Chattanooga Times Free Press - - OPINION - AN­DREWS MCMEEL SYNDICATION

Women fi­nally achieved the right to vote when the 19th Amend­ment be­came law in 1920. Here’s a good way to cel­e­brate its cen­ten­nial: Rat­ify the Equal Rights Amend­ment — or ERA — that com­pletes the job of ban­ning all forms of gen­der-based dis­crim­i­na­tion, not just in the vot­ing booth.

The en­tire amend­ment con­tains only 24 words: “Equal­ity of rights un­der the law shall not be de­nied or abridged by the United States or by any state on ac­count of sex.”

As Sens. Lisa Murkowski, an Alaska Repub­li­can, and Ben Cardin, a Mary­land Demo­crat, wrote in The Washington Post: “It’s a lit­tle less than a tweet, but it will make a pos­i­tive dif­fer­ence in the lives of mil­lions of women.”

Here’s why: Un­der cur­rent law, dis­crim­i­na­tion “on ac­count of sex” is not sub­ject to “strict scru­tiny,” the most rig­or­ous le­gal stan­dard and the one ap­plied to racial in­jus­tice. The ERA would change that, equal­iz­ing the tests that ap­ply to both race and gen­der, and mak­ing it much harder to jus­tify bi­ases aimed at women.

Le­gal ex­perts agree that the ERA is needed to clar­ify the law, since there is still a lot of con­fu­sion and un­cer­tainty about how fed­eral courts should in­ter­pret claims of sex dis­crim­i­na­tion.

The ERA was first pro­posed in 1923, but it was not ap­proved by Con­gress un­til 1972. Law­mak­ers man­dated a seven-year pe­riod for rat­i­fi­ca­tion and later ex­tended the dead­line to 10 years, but fierce op­po­si­tion from con­ser­va­tive women, led by ac­tivist Phyl­lis Sch­lafly, stalled the rat­i­fi­ca­tion ef­fort. By 1982, only 35 states had ap­proved the mea­sure, three short of the 38 needed.

The amend­ment fell into deep hi­ber­na­tion un­til it was re­vived by a com­bi­na­tion of pow­er­ful forces: the de­feat of Hil­lary Clin­ton, the rise of Don­ald Trump and, most im­por­tant, the grow­ing promi­nence and po­tency of women in pub­lic life, who fu­eled the Women’s March and the #Me­Too move­ment and ran for of­fice in record num­bers.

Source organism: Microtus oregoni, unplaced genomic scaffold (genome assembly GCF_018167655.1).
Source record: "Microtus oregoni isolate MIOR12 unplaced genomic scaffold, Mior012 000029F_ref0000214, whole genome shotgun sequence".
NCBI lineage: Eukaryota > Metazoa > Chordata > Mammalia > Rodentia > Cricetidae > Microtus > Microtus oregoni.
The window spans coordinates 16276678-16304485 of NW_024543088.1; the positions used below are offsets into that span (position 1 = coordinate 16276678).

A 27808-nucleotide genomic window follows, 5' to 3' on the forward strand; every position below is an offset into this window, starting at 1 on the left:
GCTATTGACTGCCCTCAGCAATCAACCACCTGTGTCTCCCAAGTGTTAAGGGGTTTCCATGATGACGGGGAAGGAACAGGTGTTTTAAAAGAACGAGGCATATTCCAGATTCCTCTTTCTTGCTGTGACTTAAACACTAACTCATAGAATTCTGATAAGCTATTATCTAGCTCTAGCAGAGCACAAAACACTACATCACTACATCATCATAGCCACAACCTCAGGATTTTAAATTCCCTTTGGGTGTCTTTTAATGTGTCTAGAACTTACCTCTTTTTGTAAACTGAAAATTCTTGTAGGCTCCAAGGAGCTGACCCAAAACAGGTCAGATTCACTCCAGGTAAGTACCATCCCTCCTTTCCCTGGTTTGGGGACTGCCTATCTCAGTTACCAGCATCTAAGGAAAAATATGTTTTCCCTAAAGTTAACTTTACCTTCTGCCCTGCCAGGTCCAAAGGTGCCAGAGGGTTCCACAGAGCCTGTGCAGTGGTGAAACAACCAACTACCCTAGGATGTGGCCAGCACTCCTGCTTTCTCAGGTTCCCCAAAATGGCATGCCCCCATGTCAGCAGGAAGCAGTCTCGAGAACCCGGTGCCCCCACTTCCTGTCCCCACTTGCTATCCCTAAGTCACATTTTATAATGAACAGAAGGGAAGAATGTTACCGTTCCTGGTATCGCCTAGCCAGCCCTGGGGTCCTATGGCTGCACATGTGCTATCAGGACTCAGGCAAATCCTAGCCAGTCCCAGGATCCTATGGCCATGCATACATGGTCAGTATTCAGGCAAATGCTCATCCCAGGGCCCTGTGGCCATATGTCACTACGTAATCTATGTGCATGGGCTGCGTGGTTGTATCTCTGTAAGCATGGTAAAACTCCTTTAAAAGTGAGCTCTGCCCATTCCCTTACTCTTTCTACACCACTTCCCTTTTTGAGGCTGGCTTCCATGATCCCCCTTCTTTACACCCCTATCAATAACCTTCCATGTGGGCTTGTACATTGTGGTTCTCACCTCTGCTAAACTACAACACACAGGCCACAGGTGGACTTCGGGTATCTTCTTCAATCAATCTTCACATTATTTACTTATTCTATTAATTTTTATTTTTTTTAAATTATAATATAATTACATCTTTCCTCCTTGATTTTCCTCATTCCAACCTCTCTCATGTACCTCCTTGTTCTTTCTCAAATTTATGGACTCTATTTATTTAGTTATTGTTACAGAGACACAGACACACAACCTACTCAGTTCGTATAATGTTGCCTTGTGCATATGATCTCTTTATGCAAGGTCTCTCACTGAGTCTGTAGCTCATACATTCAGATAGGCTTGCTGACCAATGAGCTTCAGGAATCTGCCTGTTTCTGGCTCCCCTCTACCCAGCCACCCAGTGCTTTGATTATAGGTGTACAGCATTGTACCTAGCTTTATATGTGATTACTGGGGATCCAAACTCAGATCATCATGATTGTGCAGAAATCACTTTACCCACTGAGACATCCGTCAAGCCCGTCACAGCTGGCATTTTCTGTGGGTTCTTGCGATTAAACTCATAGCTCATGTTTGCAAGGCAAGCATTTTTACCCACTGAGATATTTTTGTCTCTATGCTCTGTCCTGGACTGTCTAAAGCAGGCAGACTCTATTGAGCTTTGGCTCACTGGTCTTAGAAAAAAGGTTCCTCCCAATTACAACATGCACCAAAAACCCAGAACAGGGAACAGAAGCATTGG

The new Con­gress in­cludes 102 women in the House and 25 in the Sen­ate — both his­toric highs.

Two years ago, Ne­vada be­came the 36th state to rat­ify the ERA, and last year, Illi­nois be­came the 37th, leav­ing one state to go. Vir­ginia came close last month, with the amend­ment pass­ing the state sen­ate, but it got blocked by four Repub­li­cans in an ob­scure sub-com­mit­tee of the house.

Del­e­gate Jen­nifer Car­roll Foy, the mea­sure’s lead spon­sor, told op­po­nents af­ter the de­feat, “We will be back.”

They will be back, but ob­sta­cles re­main. Op­po­nents of the ERA have hauled out old scare tac­tics and fear-mon­ger­ing that helped quash the amend­ment more than 30 years ago, in­clud­ing the to­tally un­founded charge that it would lead to un­lim­ited tax­payer-funded abor­tions.

Another prob­lem is that the statu­tory limit for pass­ing the amend­ment ex­pired in 1982, but that’s not in­sur­mount­able. The Con­sti­tu­tion makes no men­tion of time lim­its for amend­ments, and none were im­posed un­til the 18th Amend­ment, man­dat­ing Pro­hi­bi­tion was ad­vanced, in 1917.

The dead­line has al­ready been ex­tended once, and to guard against le­gal chal­lenges, bi­par­ti­san bills have been in­tro­duced in both houses of Con­gress that would for­mally ex­tend the dead­line a sec­ond time.

The un­bal­anced and un­fair le­gal sta­tus of women could not be clearer. Sup­port­ers of the ERA point to the late Antonin Scalia, the most in­flu­en­tial con­ser­va­tive ju­rist of his age, who said in a 2011 in­ter­view: “Cer­tainly the Con­sti­tu­tion does not re­quire dis­crim­i­na­tion on the ba­sis of sex. The only is­sue is whether it pro­hibits it. It doesn’t.”

Rep. Carolyn Maloney, a lead­ing sup­porter of the ERA, agrees with Scalia. Since “our Con­sti­tu­tion does not con­tain the word ‘women’ … it does not guar­an­tee our equal rights,” she ar­gues. “So we need to make it clear, that equal means equal. To do that we must spell it out in the Con­sti­tu­tion. … Now is the time.”

Yes, it is.

Cokie Roberts

Steve Roberts

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